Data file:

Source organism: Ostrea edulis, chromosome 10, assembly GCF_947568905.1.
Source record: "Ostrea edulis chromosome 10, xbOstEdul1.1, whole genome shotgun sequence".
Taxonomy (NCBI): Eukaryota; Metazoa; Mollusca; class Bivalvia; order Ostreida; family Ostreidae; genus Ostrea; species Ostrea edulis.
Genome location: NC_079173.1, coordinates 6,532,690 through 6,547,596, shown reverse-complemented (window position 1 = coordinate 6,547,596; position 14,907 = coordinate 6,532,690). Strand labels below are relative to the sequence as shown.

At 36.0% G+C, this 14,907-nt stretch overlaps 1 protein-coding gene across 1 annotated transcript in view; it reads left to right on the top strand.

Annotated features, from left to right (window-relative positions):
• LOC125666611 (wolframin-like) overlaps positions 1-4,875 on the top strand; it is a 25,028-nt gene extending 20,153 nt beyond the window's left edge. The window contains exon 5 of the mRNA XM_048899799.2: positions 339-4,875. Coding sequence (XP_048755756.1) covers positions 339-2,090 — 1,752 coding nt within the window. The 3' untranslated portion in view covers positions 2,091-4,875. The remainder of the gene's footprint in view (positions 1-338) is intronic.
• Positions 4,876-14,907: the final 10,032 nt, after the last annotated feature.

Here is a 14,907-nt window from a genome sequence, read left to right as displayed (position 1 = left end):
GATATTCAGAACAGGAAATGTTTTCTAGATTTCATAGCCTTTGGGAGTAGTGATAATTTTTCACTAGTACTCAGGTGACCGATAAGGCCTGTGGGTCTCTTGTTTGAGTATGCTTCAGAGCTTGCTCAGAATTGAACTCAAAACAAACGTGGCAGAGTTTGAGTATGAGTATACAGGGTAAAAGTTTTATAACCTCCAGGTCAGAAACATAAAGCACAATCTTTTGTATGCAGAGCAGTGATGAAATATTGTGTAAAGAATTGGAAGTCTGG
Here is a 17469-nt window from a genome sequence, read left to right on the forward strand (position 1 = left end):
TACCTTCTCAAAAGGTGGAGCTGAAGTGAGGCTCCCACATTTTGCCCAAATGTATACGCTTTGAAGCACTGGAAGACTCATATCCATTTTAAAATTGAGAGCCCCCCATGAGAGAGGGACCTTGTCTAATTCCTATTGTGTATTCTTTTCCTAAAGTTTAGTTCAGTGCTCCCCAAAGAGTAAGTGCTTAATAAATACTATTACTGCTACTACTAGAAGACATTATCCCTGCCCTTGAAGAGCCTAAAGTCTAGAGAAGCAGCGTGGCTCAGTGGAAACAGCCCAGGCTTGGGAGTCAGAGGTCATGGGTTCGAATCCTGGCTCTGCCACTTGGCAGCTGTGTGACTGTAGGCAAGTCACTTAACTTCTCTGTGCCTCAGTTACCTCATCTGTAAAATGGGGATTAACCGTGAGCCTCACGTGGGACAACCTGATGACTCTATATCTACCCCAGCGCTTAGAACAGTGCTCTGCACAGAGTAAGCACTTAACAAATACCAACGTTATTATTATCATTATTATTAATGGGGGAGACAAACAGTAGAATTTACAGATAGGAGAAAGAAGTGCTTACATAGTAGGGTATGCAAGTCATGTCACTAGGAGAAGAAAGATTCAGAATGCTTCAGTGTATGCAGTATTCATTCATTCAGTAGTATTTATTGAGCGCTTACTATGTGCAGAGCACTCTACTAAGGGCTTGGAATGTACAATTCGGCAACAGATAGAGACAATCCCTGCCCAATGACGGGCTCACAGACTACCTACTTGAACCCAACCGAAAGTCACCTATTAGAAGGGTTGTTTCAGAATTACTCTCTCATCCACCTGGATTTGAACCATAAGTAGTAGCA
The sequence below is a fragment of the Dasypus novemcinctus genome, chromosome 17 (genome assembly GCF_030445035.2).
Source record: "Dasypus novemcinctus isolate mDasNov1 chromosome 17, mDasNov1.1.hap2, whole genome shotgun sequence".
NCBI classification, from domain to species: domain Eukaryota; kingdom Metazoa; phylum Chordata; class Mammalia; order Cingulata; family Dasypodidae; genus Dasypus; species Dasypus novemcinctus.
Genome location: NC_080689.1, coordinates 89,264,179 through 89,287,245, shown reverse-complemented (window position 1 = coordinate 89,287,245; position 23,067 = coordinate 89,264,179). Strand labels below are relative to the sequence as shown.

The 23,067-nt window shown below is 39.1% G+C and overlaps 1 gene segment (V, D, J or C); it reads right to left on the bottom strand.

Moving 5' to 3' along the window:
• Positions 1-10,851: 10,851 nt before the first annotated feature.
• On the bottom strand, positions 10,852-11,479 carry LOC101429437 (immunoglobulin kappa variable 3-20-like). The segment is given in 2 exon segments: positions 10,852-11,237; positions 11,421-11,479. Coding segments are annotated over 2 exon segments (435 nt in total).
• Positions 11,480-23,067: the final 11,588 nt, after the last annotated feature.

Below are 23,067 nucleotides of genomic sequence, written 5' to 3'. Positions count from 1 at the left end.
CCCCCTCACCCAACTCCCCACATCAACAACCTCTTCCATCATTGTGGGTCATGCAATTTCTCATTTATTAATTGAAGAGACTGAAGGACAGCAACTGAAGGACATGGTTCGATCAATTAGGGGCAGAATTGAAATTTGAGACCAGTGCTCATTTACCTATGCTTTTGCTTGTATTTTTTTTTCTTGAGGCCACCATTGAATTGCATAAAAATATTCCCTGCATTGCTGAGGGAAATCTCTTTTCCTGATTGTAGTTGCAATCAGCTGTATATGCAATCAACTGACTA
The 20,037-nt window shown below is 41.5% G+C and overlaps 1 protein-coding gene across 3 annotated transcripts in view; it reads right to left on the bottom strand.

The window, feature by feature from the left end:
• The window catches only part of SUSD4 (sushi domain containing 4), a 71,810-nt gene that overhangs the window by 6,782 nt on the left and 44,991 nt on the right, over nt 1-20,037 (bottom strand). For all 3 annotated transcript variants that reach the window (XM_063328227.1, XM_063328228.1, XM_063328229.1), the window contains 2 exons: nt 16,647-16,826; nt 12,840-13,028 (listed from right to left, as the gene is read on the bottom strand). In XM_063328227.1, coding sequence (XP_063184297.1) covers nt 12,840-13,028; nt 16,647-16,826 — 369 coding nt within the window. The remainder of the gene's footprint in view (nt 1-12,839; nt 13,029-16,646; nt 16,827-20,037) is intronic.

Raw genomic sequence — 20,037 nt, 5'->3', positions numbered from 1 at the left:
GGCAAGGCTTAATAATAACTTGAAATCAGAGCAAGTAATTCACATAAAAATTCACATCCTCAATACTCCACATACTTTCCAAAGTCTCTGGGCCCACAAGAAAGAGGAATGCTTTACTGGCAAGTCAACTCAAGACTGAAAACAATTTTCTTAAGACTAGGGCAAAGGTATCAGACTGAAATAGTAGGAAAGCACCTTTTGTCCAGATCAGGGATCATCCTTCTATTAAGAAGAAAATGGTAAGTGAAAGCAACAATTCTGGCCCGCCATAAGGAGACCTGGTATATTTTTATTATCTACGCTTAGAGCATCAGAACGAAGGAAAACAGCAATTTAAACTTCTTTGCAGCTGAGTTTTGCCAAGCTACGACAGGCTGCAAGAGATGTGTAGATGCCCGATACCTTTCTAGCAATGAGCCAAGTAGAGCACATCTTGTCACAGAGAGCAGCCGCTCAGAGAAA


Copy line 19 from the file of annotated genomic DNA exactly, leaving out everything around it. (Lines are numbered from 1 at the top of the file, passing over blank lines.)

• Positions 1-10,851: 10,851 nt before the first annotated feature.